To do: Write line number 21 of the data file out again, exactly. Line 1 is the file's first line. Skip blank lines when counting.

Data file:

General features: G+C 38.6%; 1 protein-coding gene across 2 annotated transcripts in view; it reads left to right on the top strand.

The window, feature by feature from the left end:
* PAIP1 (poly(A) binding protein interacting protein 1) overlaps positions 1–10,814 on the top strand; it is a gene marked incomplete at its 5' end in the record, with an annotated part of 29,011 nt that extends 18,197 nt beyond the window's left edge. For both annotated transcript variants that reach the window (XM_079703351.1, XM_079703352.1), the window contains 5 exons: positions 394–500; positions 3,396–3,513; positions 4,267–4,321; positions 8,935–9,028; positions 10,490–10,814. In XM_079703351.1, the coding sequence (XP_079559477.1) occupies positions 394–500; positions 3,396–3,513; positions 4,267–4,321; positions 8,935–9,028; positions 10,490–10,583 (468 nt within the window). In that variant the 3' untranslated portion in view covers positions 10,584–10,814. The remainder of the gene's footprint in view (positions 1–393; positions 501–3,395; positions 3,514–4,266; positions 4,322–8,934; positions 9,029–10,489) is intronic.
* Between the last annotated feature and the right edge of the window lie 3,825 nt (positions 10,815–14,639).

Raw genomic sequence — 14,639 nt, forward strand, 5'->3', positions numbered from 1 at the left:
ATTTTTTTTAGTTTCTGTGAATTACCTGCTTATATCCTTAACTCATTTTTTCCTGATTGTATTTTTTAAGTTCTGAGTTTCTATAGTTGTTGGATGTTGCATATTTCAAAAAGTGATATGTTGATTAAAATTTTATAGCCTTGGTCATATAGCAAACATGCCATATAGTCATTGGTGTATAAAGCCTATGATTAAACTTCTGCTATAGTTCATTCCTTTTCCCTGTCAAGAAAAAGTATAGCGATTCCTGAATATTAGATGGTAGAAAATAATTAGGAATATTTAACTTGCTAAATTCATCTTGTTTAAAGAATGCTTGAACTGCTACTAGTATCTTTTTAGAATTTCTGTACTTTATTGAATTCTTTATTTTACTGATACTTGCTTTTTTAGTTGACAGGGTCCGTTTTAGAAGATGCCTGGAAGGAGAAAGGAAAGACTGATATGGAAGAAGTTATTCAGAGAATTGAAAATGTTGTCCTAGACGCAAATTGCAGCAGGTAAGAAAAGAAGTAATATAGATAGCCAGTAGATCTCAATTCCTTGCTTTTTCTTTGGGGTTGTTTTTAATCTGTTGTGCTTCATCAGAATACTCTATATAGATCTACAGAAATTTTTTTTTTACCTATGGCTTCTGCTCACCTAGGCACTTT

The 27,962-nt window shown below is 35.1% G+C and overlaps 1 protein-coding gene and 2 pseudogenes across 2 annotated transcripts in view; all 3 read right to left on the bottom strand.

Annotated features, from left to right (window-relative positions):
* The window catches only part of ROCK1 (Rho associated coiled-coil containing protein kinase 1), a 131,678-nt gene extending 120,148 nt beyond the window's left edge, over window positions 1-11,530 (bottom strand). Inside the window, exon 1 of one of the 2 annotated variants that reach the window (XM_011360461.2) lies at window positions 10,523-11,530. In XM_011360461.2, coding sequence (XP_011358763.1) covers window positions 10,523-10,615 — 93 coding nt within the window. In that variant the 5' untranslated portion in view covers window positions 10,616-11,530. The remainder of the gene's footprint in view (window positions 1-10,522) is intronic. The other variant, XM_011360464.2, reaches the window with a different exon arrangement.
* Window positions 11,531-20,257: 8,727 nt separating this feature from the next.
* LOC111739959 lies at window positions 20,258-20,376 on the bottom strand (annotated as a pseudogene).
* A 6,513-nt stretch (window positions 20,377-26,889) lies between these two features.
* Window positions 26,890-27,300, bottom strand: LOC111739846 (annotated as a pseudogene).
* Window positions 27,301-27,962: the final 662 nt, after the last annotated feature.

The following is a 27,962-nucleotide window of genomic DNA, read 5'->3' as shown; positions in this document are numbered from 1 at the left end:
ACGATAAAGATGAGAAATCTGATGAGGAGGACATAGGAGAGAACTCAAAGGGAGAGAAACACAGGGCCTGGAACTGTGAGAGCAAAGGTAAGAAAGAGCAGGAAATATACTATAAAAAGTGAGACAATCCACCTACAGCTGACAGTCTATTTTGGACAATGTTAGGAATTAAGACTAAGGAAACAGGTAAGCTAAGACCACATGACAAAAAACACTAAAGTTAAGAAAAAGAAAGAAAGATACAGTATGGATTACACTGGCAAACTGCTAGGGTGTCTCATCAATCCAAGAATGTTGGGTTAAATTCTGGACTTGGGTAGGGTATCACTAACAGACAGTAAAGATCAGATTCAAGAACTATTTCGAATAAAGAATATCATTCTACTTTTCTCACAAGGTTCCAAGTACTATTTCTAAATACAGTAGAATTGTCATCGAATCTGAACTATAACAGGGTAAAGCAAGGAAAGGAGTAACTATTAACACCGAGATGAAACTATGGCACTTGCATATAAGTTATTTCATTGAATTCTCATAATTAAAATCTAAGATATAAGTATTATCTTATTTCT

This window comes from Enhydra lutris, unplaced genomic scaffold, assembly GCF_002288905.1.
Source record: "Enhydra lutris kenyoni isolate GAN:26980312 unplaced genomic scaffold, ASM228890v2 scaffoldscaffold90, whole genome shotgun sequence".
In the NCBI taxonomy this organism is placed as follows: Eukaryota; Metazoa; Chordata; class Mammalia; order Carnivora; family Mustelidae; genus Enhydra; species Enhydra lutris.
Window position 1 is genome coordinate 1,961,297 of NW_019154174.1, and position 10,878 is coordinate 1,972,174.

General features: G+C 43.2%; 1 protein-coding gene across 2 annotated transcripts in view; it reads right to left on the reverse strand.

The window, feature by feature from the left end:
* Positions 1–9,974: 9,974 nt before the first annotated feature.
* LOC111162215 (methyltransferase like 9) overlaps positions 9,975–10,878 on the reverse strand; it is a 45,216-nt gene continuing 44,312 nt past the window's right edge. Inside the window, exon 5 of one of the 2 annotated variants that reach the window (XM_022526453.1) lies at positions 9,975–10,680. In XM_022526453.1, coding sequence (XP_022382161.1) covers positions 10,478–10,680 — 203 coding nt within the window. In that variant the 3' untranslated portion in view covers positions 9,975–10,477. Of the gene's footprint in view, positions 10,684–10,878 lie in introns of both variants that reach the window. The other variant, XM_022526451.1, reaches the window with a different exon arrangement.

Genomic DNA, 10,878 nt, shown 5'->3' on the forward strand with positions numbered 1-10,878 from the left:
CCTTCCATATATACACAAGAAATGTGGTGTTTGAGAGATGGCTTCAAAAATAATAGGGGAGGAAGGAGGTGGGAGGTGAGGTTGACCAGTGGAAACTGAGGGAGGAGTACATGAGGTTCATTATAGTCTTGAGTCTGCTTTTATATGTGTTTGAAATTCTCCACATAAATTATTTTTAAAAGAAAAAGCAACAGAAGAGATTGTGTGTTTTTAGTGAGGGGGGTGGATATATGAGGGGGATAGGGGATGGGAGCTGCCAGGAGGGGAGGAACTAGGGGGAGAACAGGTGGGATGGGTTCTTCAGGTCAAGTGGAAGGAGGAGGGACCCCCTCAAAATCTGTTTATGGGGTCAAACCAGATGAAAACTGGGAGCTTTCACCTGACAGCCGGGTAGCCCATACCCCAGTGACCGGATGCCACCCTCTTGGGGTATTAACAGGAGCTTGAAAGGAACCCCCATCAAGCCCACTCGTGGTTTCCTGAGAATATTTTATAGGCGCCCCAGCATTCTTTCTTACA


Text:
General features: G+C 43.2%; 1 protein-coding gene across 2 annotated transcripts in view; it reads right to left on the reverse strand.